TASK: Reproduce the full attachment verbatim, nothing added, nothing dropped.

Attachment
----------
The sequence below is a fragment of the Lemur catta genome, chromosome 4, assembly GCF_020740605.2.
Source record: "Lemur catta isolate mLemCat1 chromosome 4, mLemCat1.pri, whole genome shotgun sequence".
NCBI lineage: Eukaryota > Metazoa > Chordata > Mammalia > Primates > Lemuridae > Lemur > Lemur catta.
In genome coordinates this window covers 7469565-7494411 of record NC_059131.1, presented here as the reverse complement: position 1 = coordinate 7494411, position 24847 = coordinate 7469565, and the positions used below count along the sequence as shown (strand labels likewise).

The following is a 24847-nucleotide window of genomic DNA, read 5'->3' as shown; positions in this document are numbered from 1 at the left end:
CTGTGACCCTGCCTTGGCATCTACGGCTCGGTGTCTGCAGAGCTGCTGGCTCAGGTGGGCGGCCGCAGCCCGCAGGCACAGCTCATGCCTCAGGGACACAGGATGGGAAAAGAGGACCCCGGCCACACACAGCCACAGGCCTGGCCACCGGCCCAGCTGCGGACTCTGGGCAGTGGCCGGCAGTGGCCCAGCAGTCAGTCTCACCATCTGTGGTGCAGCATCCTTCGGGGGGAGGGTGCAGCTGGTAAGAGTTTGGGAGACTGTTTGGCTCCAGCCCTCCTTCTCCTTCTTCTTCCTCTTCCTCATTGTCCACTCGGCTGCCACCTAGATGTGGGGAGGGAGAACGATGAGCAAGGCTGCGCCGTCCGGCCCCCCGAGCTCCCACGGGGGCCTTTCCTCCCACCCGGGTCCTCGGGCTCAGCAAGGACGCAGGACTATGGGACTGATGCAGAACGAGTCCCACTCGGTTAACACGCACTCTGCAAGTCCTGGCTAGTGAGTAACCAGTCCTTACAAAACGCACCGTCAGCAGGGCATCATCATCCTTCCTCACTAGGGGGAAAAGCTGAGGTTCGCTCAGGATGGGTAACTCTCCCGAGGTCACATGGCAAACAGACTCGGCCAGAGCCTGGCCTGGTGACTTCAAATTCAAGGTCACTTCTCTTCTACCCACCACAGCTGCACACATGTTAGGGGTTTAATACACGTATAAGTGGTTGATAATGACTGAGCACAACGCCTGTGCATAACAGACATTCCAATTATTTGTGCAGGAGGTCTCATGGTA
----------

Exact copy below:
The sequence below is a fragment of the Lemur catta genome, chromosome 4, assembly GCF_020740605.2.
Source record: "Lemur catta isolate mLemCat1 chromosome 4, mLemCat1.pri, whole genome shotgun sequence".
NCBI lineage: Eukaryota > Metazoa > Chordata > Mammalia > Primates > Lemuridae > Lemur > Lemur catta.
In genome coordinates this window covers 7469565-7494411 of record NC_059131.1, presented here as the reverse complement: position 1 = coordinate 7494411, position 24847 = coordinate 7469565, and the positions used below count along the sequence as shown (strand labels likewise).

The following is a 24847-nucleotide window of genomic DNA, read 5'->3' as shown; positions in this document are numbered from 1 at the left end:
CTGTGACCCTGCCTTGGCATCTACGGCTCGGTGTCTGCAGAGCTGCTGGCTCAGGTGGGCGGCCGCAGCCCGCAGGCACAGCTCATGCCTCAGGGACACAGGATGGGAAAAGAGGACCCCGGCCACACACAGCCACAGGCCTGGCCACCGGCCCAGCTGCGGACTCTGGGCAGTGGCCGGCAGTGGCCCAGCAGTCAGTCTCACCATCTGTGGTGCAGCATCCTTCGGGGGGAGGGTGCAGCTGGTAAGAGTTTGGGAGACTGTTTGGCTCCAGCCCTCCTTCTCCTTCTTCTTCCTCTTCCTCATTGTCCACTCGGCTGCCACCTAGATGTGGGGAGGGAGAACGATGAGCAAGGCTGCGCCGTCCGGCCCCCCGAGCTCCCACGGGGGCCTTTCCTCCCACCCGGGTCCTCGGGCTCAGCAAGGACGCAGGACTATGGGACTGATGCAGAACGAGTCCCACTCGGTTAACACGCACTCTGCAAGTCCTGGCTAGTGAGTAACCAGTCCTTACAAAACGCACCGTCAGCAGGGCATCATCATCCTTCCTCACTAGGGGGAAAAGCTGAGGTTCGCTCAGGATGGGTAACTCTCCCGAGGTCACATGGCAAACAGACTCGGCCAGAGCCTGGCCTGGTGACTTCAAATTCAAGGTCACTTCTCTTCTACCCACCACAGCTGCACACATGTTAGGGGTTTAATACACGTATAAGTGGTTGATAATGACTGAGCACAACGCCTGTGCATAACAGACATTCCAATTATTTGTGCAGGAGGTCTCATGGTA